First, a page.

Several years ago I started volunteering to help teach people an introduction to Cybersecurity. At the time it was easy to work with my students as we had a small lab of 6 computers running CentOS and VirtualBox in a small schoolroom. Each computer could load Kali and a Windows XP VM. We were allowed to use the lab once a month, so every month I’d have a group of 6 people who wanted to learn cybersecurity, and sometimes another volunteer to help me. Things were going pretty well and then COVID happened and this became unsustainable. Actually, a lot of things happened at roughly the same time which ended this volunteer initiative.
Part of our agreement with the school was that none of us would have root privileges to the CentOS host machines. They were understandably not thrilled with the idea that we might be using “hacking techniques” on their network, so part of our agreement was that we would not attempt to admin the CentOS machines and that we would not have permission to reconfigure the virtual interfaces to the VMs (ie. The VMs would be cut off from the internet and we couldn’t change that). I agreed to this and it worked fine, I had no reason to mess with the CentOS machines or the networking on the VMs aside from having them talk to each other. Everything we needed went through a dedicated admin. Unfortunately, the school decided not to renew this admin’s contract or he quit, I’m not entirely sure which.
The next issue that came up was accreditation. In the wake of increasingly common ransomware attacks, the school district decided that all computers needed to be accounted for and accredited. I’d normally be all for this, but the school just got rid of their lab admin and the rest of their team didn’t know what was going on with the lab and didn’t want to try and figure it out.
The lab was scheduled for decommissioning and no justification from me was enough to save it; however, the final nail in the coffin came when COVID-19 put the world into lockdown. No admin, no accreditation, and now no in-person meetings and suddenly there was no reason to keep the lab so the school shut it down. I wasn’t happy about this as I firmly believe that Cyber Security is one of the most important issues we face today. It’s so important that the last three Presidents have included it in their National Defense Strategies. I wanted to keep teaching this to people who wanted to learn. I needed to figure out a way to do this remotely.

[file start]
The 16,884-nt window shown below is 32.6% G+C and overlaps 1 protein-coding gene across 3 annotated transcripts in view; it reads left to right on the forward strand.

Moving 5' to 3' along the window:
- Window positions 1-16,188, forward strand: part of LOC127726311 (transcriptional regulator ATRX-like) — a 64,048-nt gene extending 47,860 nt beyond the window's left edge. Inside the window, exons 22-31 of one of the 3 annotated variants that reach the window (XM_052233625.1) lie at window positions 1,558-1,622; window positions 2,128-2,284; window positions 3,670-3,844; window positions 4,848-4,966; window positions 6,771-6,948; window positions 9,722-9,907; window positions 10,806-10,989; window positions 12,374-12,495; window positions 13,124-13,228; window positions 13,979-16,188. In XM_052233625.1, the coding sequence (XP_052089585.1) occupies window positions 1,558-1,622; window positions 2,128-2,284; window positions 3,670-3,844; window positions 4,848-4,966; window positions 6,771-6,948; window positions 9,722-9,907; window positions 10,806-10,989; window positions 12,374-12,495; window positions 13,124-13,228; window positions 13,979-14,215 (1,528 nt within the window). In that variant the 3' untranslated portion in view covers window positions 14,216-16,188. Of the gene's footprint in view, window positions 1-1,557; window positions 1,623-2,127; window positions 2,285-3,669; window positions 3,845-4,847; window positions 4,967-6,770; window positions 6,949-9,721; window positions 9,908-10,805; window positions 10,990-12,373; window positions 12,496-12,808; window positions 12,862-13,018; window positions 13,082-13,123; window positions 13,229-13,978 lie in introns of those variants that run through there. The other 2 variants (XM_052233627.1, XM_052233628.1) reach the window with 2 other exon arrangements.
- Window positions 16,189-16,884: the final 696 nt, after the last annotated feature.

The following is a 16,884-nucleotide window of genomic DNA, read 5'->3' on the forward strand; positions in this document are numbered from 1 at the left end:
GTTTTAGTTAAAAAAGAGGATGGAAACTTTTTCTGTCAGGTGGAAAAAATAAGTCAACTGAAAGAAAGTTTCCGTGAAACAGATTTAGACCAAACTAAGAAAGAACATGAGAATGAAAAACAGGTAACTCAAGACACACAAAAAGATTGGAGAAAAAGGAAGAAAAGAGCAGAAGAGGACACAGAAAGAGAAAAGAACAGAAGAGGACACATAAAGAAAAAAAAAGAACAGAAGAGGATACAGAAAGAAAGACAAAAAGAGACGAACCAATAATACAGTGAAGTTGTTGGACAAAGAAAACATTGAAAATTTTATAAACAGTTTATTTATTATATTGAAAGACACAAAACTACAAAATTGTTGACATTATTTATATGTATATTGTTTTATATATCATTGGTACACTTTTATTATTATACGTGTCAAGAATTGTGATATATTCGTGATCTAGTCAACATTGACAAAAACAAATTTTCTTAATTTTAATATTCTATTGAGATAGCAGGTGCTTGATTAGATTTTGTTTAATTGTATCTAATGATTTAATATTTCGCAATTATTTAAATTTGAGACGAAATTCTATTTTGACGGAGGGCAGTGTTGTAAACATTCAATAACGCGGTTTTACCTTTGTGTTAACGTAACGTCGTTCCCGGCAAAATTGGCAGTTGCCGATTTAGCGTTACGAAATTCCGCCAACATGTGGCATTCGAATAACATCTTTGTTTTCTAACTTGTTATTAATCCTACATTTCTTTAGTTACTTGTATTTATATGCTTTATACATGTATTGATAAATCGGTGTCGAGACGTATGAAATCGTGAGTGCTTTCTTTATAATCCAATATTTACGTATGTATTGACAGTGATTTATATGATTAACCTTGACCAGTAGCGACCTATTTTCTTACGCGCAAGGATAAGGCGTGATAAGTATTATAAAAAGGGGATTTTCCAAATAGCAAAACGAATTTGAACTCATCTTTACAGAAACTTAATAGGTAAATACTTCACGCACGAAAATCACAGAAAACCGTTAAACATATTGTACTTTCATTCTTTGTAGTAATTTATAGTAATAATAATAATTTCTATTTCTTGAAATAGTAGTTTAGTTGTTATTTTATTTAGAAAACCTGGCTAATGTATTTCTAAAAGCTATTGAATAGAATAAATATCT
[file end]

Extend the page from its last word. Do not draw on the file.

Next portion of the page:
Let’s first talk about the requirements and limitations I had.
- I couldn’t spend tons of extra money:
- This one is pretty simple. My family is a single income family with two kids. I don’t have the money to buy cutting edge blade servers, nor did I have the money to power a blade constantly. I didn’t have an advanced edge router with a next gen firewall. I didn’t have TBs of storage on a NAS to hold VM HDDs and files. I didn’t have a Windows Server Key, etc. In short I was missing a lot of tech I would like to have
- I had to be able to teach remotely:
- This actually would become a larger issue than I had initially expected. When I first started trying to do this remotely my idea was to use my GSuite account and Google Meet to teach. Everyone would need to download VirtualBox and set up a basic Kali VM. I made some videos on how to set up a VM and thought it would work. It didn’t. I ran into a number of issues where people would email me saying that they couldn’t figure out how to make the VM, it wouldn’t start, their computer wasn’t powerful enough for it, or (most common) they didn’t have an actual computer as they did everything off their phone or ipad. I needed a better solution, more on that later.
- Whatever I did needed to be safe:
- I am teaching cybersecurity after all, so whatever I did needed to be safe.
With my limitations firmly in mind, I had to take a look at what I had available to me.
- I had a decent PC with 32GB of DDR4 RAM and 3TBs of HDD.
- I had a Google Wi-Fi mesh network
- I had GSuite
- I had a website
- I had a handful of Raspberry Pis (4 to be exact).
So using that I needed to build a safe and secure training environment. My initial thought was to use one of the RPIs as a VPN concentrator and have students SSH into the other two for practice. I quickly dismissed that idea for a number of reasons.
- Students would need SSH
- Students would need openvpn
- Resetting the RPIs after each class would be a pain in the neck since I couldn’t snapshot them.
- RPIs would have access to the internet
I figured that since the students had difficulty setting up a VM I wouldn’t be able to convince them to set up OpenVPN and install an SSH client on their iPad. In addition to that, while reflashing the RPI’s SD card isn’t hard, it is time-consuming to reset everything up. Finally, I was concerned that students would have unfettered access to the internet using my ISP while in class. While I hope nothing bad would happen you never know what people will download and it is on my network made me very uncomfortable. This idea was out of the question.